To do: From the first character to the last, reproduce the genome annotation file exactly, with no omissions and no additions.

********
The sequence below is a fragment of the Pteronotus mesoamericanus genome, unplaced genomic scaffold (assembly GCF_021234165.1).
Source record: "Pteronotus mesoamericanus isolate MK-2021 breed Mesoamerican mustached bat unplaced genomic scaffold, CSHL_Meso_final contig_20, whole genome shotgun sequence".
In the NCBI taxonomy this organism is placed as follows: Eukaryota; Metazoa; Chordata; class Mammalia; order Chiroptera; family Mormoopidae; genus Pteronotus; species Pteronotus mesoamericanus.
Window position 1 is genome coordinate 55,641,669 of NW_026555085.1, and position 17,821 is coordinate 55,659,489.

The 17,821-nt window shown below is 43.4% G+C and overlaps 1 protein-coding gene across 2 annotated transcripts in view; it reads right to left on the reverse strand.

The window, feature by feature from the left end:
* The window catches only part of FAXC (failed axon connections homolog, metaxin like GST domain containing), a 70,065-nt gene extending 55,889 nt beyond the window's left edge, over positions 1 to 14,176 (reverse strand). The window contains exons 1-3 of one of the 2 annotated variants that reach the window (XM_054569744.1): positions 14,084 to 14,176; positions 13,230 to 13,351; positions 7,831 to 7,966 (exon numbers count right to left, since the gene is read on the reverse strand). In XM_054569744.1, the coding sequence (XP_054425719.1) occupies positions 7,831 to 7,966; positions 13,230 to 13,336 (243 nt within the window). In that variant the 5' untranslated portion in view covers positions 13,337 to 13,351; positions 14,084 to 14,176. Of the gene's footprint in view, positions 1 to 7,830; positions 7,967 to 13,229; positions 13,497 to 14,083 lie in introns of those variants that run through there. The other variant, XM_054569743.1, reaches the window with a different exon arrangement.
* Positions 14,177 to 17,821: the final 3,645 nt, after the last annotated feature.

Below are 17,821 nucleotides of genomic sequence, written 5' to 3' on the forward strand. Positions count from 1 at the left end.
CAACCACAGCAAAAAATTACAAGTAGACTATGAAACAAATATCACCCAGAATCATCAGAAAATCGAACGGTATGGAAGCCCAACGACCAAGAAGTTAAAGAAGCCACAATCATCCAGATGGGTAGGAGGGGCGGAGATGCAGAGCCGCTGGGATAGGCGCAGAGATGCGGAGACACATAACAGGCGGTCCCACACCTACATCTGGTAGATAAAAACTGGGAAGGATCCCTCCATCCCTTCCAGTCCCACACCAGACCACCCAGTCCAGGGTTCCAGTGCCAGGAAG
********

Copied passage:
The sequence below is a fragment of the Pteronotus mesoamericanus genome, unplaced genomic scaffold (assembly GCF_021234165.1).
Source record: "Pteronotus mesoamericanus isolate MK-2021 breed Mesoamerican mustached bat unplaced genomic scaffold, CSHL_Meso_final contig_20, whole genome shotgun sequence".
In the NCBI taxonomy this organism is placed as follows: Eukaryota; Metazoa; Chordata; class Mammalia; order Chiroptera; family Mormoopidae; genus Pteronotus; species Pteronotus mesoamericanus.
Window position 1 is genome coordinate 55,641,669 of NW_026555085.1, and position 17,821 is coordinate 55,659,489.

The 17,821-nt window shown below is 43.4% G+C and overlaps 1 protein-coding gene across 2 annotated transcripts in view; it reads right to left on the reverse strand.

The window, feature by feature from the left end:
* The window catches only part of FAXC (failed axon connections homolog, metaxin like GST domain containing), a 70,065-nt gene extending 55,889 nt beyond the window's left edge, over positions 1 to 14,176 (reverse strand). The window contains exons 1-3 of one of the 2 annotated variants that reach the window (XM_054569744.1): positions 14,084 to 14,176; positions 13,230 to 13,351; positions 7,831 to 7,966 (exon numbers count right to left, since the gene is read on the reverse strand). In XM_054569744.1, the coding sequence (XP_054425719.1) occupies positions 7,831 to 7,966; positions 13,230 to 13,336 (243 nt within the window). In that variant the 5' untranslated portion in view covers positions 13,337 to 13,351; positions 14,084 to 14,176. Of the gene's footprint in view, positions 1 to 7,830; positions 7,967 to 13,229; positions 13,497 to 14,083 lie in introns of those variants that run through there. The other variant, XM_054569743.1, reaches the window with a different exon arrangement.
* Positions 14,177 to 17,821: the final 3,645 nt, after the last annotated feature.

Below are 17,821 nucleotides of genomic sequence, written 5' to 3' on the forward strand. Positions count from 1 at the left end.
CAACCACAGCAAAAAATTACAAGTAGACTATGAAACAAATATCACCCAGAATCATCAGAAAATCGAACGGTATGGAAGCCCAACGACCAAGAAGTTAAAGAAGCCACAATCATCCAGATGGGTAGGAGGGGCGGAGATGCAGAGCCGCTGGGATAGGCGCAGAGATGCGGAGACACATAACAGGCGGTCCCACACCTACATCTGGTAGATAAAAACTGGGAAGGATCCCTCCATCCCTTCCAGTCCCACACCAGACCACCCAGTCCAGGGTTCCAGTGCCAGGAAG